Paris G. Reece III - Executive Vice President and Chief Financial Officer

Not a problem.

Operator

Thank you. Our next question comes from Randy Raseman of Durham Asset Management.

Randy Raseman - Durham Asset Management

Hi, can you guys talk a little bit about sort of what you think kind of normalize gross margins would be in this environment? And then within that question, I'd also like to kind of understand between the revenue line and the gross margin line, breakout the components between how much of that cost is materials and labor? How much is land and then whatever else maybe buried in there?

Paris G. Reece III - Executive Vice President and Chief Financial Officer

Oh, that's something that maybe we want to talk about offline a little bit. If you want to give me a call later or I can give you a call.

Randy Raseman - Durham Asset Management

Okay.

Paris G. Reece III - Executive Vice President and Chief Financial Officer

To get into too much specifics. But in terms of a normalized margin, we have been hard pressed to really determine what a normalized margin is because there is such a large swing in terms of margins and certainly we've experience it over the last couple of years. Right now we're near the low end of where we've seen margins for our company. And so what's normalized... we certainly have taken steps to try to raise the bar on what that average might be when an average is out. But it is something that's really is hard to... be hard to quantify. Now in terms of the margins between the... values in between, our land cost is running around 27% of revenues with difference... you have got some financing cost that run in the 1% to 2% range and in terms of closing costs and the rest of it is just sticks and bricks.

Randy Raseman - Durham Asset Management

Are those percentages of current ASP or percentages of peak ASP?

Paris G. Reece III - Executive Vice President and Chief Financial Officer

Current.

Randy Raseman - Durham Asset Management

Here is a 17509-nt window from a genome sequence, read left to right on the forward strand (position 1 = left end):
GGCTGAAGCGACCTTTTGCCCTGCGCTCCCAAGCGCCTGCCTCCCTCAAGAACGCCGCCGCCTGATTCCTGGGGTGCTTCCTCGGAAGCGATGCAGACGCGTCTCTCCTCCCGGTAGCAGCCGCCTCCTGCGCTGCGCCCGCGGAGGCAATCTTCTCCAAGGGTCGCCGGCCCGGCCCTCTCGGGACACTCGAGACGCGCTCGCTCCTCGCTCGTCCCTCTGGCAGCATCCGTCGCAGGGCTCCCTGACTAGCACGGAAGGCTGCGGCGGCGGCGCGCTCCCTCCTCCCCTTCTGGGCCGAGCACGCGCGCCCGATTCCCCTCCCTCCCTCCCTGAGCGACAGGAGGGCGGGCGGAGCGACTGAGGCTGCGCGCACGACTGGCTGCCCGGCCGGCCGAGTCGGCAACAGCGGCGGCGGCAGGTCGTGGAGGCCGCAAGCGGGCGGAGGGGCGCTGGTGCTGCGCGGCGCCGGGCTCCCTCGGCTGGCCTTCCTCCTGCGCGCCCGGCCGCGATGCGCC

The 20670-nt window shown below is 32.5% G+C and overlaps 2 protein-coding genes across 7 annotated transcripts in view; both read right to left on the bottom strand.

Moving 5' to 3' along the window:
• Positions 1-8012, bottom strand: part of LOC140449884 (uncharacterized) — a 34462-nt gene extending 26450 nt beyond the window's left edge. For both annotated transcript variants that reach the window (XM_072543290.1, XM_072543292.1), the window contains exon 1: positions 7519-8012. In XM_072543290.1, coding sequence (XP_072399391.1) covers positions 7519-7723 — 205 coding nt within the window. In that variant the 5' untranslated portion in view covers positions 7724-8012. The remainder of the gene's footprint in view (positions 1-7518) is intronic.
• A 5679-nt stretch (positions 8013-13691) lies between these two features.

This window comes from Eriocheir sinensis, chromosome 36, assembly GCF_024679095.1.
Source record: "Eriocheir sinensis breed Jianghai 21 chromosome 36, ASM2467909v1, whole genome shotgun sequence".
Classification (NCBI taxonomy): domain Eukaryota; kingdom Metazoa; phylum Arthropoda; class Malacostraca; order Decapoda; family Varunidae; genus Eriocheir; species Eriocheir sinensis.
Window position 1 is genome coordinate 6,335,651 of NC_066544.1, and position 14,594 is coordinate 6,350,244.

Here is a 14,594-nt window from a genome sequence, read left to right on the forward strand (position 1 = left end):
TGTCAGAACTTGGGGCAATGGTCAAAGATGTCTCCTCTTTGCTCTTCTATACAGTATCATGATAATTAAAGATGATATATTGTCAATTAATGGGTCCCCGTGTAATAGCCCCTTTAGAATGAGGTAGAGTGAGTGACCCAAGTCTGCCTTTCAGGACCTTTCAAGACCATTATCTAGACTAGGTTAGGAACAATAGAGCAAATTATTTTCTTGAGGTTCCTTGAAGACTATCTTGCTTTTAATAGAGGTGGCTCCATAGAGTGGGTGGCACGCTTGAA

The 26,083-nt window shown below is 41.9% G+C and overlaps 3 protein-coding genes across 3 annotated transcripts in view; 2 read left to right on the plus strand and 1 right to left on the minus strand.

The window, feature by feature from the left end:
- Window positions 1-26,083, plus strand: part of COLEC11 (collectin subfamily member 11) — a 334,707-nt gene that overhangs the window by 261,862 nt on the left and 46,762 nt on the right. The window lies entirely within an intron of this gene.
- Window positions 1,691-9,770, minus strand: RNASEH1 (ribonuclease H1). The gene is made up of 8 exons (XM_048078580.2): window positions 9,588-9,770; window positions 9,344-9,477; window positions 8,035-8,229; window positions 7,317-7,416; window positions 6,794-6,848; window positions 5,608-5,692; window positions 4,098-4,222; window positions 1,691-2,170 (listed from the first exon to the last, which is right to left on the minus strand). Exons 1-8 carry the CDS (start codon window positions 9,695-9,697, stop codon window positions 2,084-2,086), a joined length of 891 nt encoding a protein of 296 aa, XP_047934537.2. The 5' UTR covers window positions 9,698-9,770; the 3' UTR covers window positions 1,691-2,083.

And then just one last question. Of the when you guys talk about your backlog of 3399, how many homes do you have in width right now?

Paris G. Reece III - Executive Vice President and Chief Financial Officer

We have 15100 homes in width right now of which just over 1500 are unsold.

Operator

Thank you. Our next question comes from Timothy Jones of Wasserman and Associates.

Timothy Jones - Wasserman and Associates

Hi, Gary. Hi, Larry.

Paris G. Reece III - Executive Vice President and Chief Financial Officer

Hi, Tim.

Larry A. Mizel - Chairman and Chief Executive Officer

Tim, how are you?

Timothy Jones - Wasserman and Associates

I'm fine. How are you?

Larry A. Mizel - Chairman and Chief Executive Officer

Good.

Timothy Jones - Wasserman and Associates

I'll ask a couple of questions. The one thing I have been asking all the builders are can you give me what's your total and headcount and especially the headcount from just the building operations is now and where it was last year on both sections?

Paris G. Reece III - Executive Vice President and Chief Financial Officer

Splitting it between the mortgage company --

Timothy Jones - Wasserman and Associates

Mortgage company and anything out there under state building. I'm trying to get sale for employee and seeing who's doing what ? Probably better on sale for employee underwater?

Paris G. Reece III - Executive Vice President and Chief Financial Officer

I don't have a breakdown in front of me, but in total we have about 2500 employees right now.

Timothy Jones - Wasserman and Associates

Probably about 350 in the title and so forth [ph]?

Paris G. Reece III - Executive Vice President and Chief Financial Officer

We've got... we got our corporate employees. We've got the title company --

Timothy Jones - Wasserman and Associates

Sort of inclusive --

Paris G. Reece III - Executive Vice President and Chief Financial Officer

It's not a lot there.

Timothy Jones - Wasserman and Associates

I include... I include the corporate really with the builders, I think especially... okay. And do you know what it was last year?

Paris G. Reece III - Executive Vice President and Chief Financial Officer

I am sorry.

Timothy Jones - Wasserman and Associates

Do you know what it was? Was it down from last year?

Paris G. Reece III - Executive Vice President and Chief Financial Officer

Yes, it is. It was around 3500, I believe a year ago.

Timothy Jones - Wasserman and Associates